An ecotourist visits wonderful natural areas in a region without damaging or disturbing anything.
The Sunshine Coast is home to amazing parks, nature reserves, beaches and mountains so you can be an ecotourist in your own hometown!
So how about packing a picnic, grabbing the family and heading off on some eco-ventures over the holidays.
Mary Cairncross Scenic Reserve
55 hectares of subtropical rainforest is just waiting to be explored at 148 Mountain View Road, Maleny. With walking tracks leading you deep into the heart of the forest you are sure to discover lots of creatures that hop, crawl or fly. Plus the size of some of the trees are pretty amazing! The reserve is also an important refuge for our local wildlife with many species calling it home.
Contained in the reserve is the Discovery Centre, a large picnic area and a café. Added bonus…across the road you will have one of the best views of the Glasshouse Mountains!
The Discovery Centre has lots of interactive displays and an elevated boardwalk so you can see a birds eye view of the rainforest. It is also the best place to learn about our native animals that need our help. You can even borrow a Junior Ranger Explorer kit for your visit.
Get your adult to download the Agents of Discovery. This free digital game has two missions so make sure you choose Rainforest Discovery in Maleny.
Like any good ecotourist you need to do your homework before you go. Discover a list of some of the animals you may see (or hear) at the Scenic Reserve and how you can do your bit to help them.
Richmond Birdwing butterfly
This butterfly is one of the largest in Australia and can have a wingspan up to 16cm. They only live in the coastal and hinterland parts of South East Queensland and northern New South Wales so we are incredibly lucky to have them as our neighbours. Unfortunately, due to habitat destruction and invasive weed species, these beautiful butterflies are now listed as a vulnerable species in Queensland.
Print off this butterfly version of snakes and ladders and learn how you can help these awesome butterflies.
The tusked frog gets its name from two jutting ‘teeth’ on the lower jaw, only visible when the mouth is open. Male frogs have been observed locking jaws together in frog fights. The frogs are classed as vulnerable in Queensland due to habitat loss and disease. To help protect them from disease make sure you wash the soles of your boots/shoe before you enter the Rainforest walk.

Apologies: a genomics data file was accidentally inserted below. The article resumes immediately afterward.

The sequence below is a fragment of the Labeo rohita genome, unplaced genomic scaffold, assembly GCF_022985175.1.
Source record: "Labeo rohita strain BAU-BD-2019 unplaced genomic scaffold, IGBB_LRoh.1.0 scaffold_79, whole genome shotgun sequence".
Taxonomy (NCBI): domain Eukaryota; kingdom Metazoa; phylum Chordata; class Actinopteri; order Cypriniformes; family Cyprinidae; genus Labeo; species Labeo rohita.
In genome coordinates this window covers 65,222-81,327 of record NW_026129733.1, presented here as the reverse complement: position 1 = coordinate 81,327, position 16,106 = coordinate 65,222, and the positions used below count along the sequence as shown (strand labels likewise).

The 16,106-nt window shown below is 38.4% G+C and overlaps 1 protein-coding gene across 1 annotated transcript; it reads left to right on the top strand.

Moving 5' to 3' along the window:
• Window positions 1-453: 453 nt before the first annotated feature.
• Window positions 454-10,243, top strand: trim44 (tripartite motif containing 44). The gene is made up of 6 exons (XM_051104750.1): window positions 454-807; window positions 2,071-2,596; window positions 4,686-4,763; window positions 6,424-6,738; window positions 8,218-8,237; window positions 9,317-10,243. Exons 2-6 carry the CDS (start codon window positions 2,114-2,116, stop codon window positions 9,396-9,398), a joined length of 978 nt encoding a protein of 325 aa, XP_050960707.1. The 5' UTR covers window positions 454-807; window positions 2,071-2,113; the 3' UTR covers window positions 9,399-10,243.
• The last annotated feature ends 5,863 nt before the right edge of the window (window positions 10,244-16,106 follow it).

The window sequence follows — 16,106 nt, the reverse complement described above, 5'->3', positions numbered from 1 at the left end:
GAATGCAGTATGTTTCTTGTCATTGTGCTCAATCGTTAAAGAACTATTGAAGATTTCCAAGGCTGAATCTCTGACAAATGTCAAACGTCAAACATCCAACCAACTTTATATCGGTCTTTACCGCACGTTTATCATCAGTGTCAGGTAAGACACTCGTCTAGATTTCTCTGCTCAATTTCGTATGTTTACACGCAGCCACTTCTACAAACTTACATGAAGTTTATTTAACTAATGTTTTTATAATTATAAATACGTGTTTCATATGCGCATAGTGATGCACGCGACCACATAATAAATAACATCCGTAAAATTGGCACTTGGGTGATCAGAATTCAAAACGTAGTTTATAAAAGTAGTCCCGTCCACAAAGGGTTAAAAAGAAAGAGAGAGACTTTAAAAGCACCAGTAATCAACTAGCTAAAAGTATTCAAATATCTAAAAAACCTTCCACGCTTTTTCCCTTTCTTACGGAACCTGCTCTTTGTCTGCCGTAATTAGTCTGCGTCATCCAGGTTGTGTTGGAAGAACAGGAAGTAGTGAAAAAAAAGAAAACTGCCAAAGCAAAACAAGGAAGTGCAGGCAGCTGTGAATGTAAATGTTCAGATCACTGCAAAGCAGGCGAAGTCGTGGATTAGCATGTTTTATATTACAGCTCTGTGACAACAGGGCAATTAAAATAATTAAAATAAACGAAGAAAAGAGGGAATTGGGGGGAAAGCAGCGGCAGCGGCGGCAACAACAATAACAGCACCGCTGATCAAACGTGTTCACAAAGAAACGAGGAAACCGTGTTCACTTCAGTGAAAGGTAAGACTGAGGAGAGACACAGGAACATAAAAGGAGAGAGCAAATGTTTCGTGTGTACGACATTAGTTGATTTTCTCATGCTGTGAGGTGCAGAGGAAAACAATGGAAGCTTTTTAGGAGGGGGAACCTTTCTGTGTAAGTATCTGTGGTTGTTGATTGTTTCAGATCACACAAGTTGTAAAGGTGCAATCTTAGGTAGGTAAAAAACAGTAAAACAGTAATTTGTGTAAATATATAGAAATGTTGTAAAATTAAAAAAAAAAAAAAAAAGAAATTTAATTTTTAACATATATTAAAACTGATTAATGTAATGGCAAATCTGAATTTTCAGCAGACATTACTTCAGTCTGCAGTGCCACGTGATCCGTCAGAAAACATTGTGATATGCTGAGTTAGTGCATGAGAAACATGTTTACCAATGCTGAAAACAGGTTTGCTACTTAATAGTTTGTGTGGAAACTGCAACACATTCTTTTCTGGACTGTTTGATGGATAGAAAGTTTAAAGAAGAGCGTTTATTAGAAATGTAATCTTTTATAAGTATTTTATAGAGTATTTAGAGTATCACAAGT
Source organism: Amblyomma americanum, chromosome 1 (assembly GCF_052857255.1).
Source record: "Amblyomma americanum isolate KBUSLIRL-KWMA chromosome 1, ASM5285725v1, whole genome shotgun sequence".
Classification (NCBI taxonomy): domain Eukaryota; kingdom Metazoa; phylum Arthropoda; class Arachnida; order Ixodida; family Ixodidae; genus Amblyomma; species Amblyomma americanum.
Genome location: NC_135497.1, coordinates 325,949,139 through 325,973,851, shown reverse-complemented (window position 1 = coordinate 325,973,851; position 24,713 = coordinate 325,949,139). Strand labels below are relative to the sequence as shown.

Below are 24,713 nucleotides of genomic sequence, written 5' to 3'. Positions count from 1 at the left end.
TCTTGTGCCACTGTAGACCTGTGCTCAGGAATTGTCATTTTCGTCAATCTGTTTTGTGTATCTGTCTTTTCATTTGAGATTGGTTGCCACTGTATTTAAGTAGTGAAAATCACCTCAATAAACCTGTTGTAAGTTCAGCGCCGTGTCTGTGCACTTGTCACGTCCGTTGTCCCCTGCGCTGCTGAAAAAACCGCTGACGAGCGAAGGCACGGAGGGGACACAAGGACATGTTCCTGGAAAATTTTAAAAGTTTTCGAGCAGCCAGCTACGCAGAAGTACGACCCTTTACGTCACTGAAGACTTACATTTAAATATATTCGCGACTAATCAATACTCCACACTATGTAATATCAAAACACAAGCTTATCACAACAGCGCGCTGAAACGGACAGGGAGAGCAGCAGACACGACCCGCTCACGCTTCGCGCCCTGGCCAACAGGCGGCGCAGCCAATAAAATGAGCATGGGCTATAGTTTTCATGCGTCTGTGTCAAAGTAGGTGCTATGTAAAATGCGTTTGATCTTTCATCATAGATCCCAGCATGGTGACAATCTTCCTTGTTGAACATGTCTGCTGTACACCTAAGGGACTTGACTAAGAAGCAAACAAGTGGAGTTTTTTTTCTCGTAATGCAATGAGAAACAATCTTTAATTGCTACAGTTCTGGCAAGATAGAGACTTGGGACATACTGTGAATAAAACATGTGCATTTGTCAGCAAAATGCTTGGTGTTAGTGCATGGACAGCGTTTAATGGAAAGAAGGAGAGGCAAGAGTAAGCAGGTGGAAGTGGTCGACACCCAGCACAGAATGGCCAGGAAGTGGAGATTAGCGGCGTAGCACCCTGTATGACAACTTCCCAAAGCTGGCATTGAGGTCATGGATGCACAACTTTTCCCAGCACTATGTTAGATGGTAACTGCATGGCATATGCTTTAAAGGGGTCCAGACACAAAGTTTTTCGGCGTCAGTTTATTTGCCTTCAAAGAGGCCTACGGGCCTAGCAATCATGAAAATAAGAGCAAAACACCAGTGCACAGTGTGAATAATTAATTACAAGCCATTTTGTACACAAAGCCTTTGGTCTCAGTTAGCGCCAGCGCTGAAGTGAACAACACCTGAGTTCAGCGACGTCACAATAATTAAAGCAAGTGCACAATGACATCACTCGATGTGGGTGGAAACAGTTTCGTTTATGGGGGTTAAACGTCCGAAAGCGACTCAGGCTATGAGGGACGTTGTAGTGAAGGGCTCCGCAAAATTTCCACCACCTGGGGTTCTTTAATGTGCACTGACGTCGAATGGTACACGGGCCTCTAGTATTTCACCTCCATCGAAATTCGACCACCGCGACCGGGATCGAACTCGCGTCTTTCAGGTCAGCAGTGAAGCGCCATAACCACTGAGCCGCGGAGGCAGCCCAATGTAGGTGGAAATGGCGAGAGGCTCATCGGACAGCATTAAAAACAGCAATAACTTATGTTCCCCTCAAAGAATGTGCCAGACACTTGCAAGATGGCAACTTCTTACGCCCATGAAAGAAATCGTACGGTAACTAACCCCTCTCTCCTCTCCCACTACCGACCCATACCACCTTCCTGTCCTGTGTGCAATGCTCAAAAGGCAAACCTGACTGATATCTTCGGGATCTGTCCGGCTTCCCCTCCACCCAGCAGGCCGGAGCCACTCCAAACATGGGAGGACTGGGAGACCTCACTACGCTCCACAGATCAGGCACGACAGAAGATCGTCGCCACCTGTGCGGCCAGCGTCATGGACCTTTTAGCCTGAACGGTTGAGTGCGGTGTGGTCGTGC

Tusked Frogs are only 5cm big so you may not see one. If you are near a pond or a creek you may hear them though. They make one single ‘tok’ or ‘cluck’ sound.
Download the Australian Museum frog identification app before you go and see how many frogs you can discover on your adventure.
Standing only 40 - 55cm at full height, these little mammals are shy and well camouflaged and can be seen foraging on the forest floor. They are macropods (the same family as kangaroos) and have thick grey-brown fur that covers their head and back. Land-clearing has led to extensive loss of habitat for this species. Being a ground-dwelling marsupial, they are vulnerable to predators such as dogs but the small population living in the reserve is very safe.
If you are very quiet you may be lucky enough to spot them. Hint: if they start thumping their hind feet on the ground, they are feeling threatened and will warn the others before they jump away.
Wompoo Fruit Dove
The wompoo is usually heard first as it likes to hide in rainforest foliage! It makes a deep, reverberating call from up in the canopy of the the trees that can be heard up to 1km away. The first part sounds like a rock being dropped in deep water "womp" or "wolluck" followed by an owl-like "woo".
If you do happen to spot one you will know it is a wompoo by it is rich purple breast, yellow feathers, green wings, white head and a bright red beak.
If you do not get to hear the wompoo on your visit, jump online when you get home and tune into the Mary Cairncross live soundstream.
Top books to read
- Survivor kids : get ready for wild Australia by Peter Macinnis
- What’s out there? : amazing plants, rocks, creatures and cultures that make Australia extraordinary by Nicole Stewart
- A-Z of Australian animals by Jennifer Cossins
- A world of environments by Karen McGhee
- The Australian animal atlas by Leonard Cronin
Even more stuff
- Use your library card to view all the content on National Geographic Kids. Read articles, find images and view videos on all your favourite animals.
- Visit Adventure Sunshine Coast to choose your next family eco adventure
- Watch Animal Tales with Tim Faulkner on the Australian Geographic website to learn more about our Aussie animals.
- Download the QuestaGame App to your phone or tablet and become a Citizen Scientist on your visit. Simply take photos of any interesting or unusual species you find while walking, submit the photos through the app and expert identification and information about your finds.